Technology has a long way to go, of course, and there is no saying whether or not it will actually get to the point of being able to digitally preserve entire identities or minds. Even if it can, the questions never cease. Can we exist separate from our bodies? How do we treat artificial versions of the self? Could those artificial identities experience change or would they be frozen in whatever state the original identity was when it perished? Would we be able to augment digital consciousness by merging it with another digital consciousness? Questions, questions, questions.
Destruction: The Technological Singularity
We have all seen the movies and read the books. Robots rise up and kill us all. Aside from making great fiction, though, how much of a threat does technology pose? Ray Kurzweil, director of engineering at Google, amongst many other things, is one of the leading proponents of the theory of the technological singularity. There are many, many critics of Kurzweil’s hypotheses, but his ideas are interesting and beg consideration.
The technological singularity would occur when a super-intelligence emerges out of our technological advancements. It is the point at which the artificial intelligence that we fabricate is actually superior to our own, where predictability goes off the charts and progress spins out of our control. Author James John Bell, in an article in The Futurist titled ‘Exploring the Singularity’ states that “we won’t just experience 100 years of progress in the 21st century –it will be more like 20,000 years of progress.” Kurzweil postulates a ‘law of accelerating return,’ which notes that the rate of change in areas such as technological growth, tends to increase exponentially over time. With every barrier we reach, something new comes into play that allows us to cross that barrier. Continuing like this, the technological singularity seems an inevitability. This is a frightening idea to many, because it does not seem like a reality that would end well for us.
Whether or not the singularity will occur is still hotly debated, and whether or not it would bring about our demise is another matter entirely. Our ‘not knowing’ what will come of it is exactly what defines the theoretical phenomenon in the first place. Perhaps the intelligence would still require humans for basic necessities like energy and maintenance, but there are also easy ways to imagine a super-intelligence getting around that obstacle. One cause for concern is that machines and technological intelligence would not require as nurturing an environment as we do. They could survive in harsh the and unforgiving conditions that we seem to be bringing about in parts of the world. Another concern is that if the super-intelligence is in fact superior, then it stands to reason that we would fall victim to subjugation or death; at least in human history it seems to be a trend that perceived superiority leads to such misfortune.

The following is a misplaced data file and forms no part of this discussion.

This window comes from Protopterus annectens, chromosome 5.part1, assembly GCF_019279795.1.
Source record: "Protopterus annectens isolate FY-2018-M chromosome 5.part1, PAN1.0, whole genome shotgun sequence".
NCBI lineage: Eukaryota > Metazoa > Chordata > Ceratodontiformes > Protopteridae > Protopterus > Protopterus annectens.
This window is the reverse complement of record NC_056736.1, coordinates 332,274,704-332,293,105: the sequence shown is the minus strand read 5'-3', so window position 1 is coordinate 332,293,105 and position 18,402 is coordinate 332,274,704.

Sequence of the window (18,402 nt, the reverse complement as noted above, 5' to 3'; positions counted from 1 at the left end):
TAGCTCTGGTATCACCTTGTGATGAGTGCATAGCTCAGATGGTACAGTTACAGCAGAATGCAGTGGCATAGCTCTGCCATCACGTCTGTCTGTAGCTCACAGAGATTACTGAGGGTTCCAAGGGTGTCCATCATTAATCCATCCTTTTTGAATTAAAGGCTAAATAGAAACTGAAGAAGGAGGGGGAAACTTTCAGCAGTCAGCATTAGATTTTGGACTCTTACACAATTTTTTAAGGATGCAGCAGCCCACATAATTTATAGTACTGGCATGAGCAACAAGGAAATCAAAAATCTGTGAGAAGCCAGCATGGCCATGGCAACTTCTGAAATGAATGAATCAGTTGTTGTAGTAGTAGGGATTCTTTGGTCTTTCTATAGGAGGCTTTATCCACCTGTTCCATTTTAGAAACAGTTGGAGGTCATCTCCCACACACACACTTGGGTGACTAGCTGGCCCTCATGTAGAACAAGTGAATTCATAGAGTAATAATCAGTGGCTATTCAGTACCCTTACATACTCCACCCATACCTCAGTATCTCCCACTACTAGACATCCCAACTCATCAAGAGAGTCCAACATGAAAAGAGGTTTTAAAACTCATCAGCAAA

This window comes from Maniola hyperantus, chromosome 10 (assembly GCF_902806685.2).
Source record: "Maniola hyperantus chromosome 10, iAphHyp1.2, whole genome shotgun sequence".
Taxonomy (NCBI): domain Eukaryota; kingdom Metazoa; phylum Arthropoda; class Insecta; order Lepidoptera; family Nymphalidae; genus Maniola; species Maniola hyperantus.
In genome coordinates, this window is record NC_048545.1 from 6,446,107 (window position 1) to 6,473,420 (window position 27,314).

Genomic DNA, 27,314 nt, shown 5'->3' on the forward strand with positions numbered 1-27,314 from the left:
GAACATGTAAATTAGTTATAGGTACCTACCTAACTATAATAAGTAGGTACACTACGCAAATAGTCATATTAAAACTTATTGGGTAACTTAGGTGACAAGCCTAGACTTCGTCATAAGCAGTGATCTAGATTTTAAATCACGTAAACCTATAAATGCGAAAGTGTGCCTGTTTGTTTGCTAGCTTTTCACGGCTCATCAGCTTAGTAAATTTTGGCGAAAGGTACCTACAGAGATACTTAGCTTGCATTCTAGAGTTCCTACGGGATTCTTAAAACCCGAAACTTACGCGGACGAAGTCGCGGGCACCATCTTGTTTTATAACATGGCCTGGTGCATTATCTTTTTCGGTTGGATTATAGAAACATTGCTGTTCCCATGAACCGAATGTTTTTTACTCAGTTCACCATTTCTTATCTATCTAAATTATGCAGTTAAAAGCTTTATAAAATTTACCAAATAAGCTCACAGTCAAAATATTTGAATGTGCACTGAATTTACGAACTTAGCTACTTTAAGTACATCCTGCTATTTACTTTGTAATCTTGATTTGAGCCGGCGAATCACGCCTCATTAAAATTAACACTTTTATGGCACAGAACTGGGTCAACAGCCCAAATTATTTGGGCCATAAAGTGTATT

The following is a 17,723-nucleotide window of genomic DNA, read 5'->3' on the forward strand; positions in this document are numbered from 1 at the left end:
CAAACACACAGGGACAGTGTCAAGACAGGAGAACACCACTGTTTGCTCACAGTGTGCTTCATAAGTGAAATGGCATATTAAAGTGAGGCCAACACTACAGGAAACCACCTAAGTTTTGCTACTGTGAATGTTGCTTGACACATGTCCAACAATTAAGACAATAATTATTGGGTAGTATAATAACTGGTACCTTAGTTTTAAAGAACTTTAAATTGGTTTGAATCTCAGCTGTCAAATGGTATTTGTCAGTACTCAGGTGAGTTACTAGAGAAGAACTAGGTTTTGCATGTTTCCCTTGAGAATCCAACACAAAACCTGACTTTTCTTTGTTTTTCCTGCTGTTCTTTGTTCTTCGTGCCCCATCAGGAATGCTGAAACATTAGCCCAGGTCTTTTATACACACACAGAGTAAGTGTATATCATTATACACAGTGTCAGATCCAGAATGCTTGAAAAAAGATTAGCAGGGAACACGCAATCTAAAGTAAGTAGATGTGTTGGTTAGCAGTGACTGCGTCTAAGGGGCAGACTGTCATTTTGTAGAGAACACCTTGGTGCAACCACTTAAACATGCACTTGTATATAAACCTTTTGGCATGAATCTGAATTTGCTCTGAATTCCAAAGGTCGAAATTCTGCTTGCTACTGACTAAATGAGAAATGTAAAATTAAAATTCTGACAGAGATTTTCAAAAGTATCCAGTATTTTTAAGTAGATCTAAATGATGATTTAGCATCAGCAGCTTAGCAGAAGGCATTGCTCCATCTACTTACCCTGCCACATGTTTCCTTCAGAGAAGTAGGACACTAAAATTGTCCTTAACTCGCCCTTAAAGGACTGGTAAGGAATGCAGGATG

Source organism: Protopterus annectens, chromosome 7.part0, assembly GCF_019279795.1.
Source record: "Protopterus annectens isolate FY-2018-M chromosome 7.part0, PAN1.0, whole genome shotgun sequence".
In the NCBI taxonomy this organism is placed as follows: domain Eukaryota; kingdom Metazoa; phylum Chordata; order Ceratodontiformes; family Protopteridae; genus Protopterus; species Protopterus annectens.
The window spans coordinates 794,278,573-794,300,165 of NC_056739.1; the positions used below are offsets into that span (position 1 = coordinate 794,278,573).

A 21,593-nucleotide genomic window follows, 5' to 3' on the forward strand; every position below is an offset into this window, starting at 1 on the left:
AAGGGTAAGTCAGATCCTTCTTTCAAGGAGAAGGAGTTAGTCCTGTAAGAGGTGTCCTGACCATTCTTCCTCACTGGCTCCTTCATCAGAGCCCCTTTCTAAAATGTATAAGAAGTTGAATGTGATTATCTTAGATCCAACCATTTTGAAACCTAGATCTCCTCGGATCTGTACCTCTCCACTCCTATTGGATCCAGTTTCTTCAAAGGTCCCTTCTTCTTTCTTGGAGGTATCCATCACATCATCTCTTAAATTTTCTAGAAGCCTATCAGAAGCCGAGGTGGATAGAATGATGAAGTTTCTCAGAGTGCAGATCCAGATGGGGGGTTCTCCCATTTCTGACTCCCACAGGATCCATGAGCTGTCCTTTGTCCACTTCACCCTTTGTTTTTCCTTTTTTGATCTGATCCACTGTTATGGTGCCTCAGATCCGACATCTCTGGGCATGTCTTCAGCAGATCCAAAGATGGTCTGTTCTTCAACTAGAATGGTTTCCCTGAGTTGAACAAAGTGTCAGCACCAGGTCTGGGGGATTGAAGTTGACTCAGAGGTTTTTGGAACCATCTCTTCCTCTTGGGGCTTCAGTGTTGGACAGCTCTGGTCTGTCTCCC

Not in the slightest. This wild goose is out there, way out there. Who knows what will come of our progress? Longevity, immortality, or extinction. The possibilities lie across the board. With such profound implications, though, these matters are important to consider. Entire fields of study are rising out of the mix, from cyborg anthropology to robot ethics. Science, unlike religion, does not codify the world through a moral lens, but the moral implications that stem out of scientific inquiry are ever-present and must –must –be brought into consideration every step of the way.
http://vimeo.com/humanbrainproject/overview –a video about the Human Brain Project